One source of new words in our language is retronyms. These develop when, due to changing technology, it becomes necessary to modify an old word in order to specify what we are talking about. I'd been thinking of doing a post on retronyms for a few weeks, then discovered today a short blurb on the subject in the September Readers Digest (Canadian edition, page 26). Their definition: "new terms coined to distinguish existing objects or ideas from innovations improving or replacing them."
The RD blurb (it wasn't an article, just a page filler) gave several examples, so I had to think of different ones. Here is my list.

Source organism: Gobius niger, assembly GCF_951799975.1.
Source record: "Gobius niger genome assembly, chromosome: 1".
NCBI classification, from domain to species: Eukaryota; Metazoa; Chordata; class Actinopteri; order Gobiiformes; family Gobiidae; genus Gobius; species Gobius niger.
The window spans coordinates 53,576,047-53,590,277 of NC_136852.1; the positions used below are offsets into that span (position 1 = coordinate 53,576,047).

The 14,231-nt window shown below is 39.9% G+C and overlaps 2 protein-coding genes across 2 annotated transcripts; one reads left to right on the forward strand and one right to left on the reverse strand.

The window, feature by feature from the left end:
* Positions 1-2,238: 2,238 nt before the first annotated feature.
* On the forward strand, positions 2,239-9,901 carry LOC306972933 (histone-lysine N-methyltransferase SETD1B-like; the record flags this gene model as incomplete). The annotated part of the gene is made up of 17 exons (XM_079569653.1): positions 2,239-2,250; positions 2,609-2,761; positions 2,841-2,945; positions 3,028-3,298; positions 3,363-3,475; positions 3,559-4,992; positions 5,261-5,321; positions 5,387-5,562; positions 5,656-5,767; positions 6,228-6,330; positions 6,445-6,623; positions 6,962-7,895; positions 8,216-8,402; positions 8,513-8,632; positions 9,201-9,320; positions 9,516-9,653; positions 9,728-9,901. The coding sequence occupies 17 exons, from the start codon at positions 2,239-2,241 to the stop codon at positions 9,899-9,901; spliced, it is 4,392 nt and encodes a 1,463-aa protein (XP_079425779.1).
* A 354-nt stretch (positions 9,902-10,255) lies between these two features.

- film camera
- incandescent light bulb
- land-line telephone
- steam locomotive
- standard or manual transmission
- organic farming
At one time all cameras used film so the "film" designation only became necessary with the invention of digital cameras. Similarly with light bulbs, telephones and the rest, there used to be only one type.
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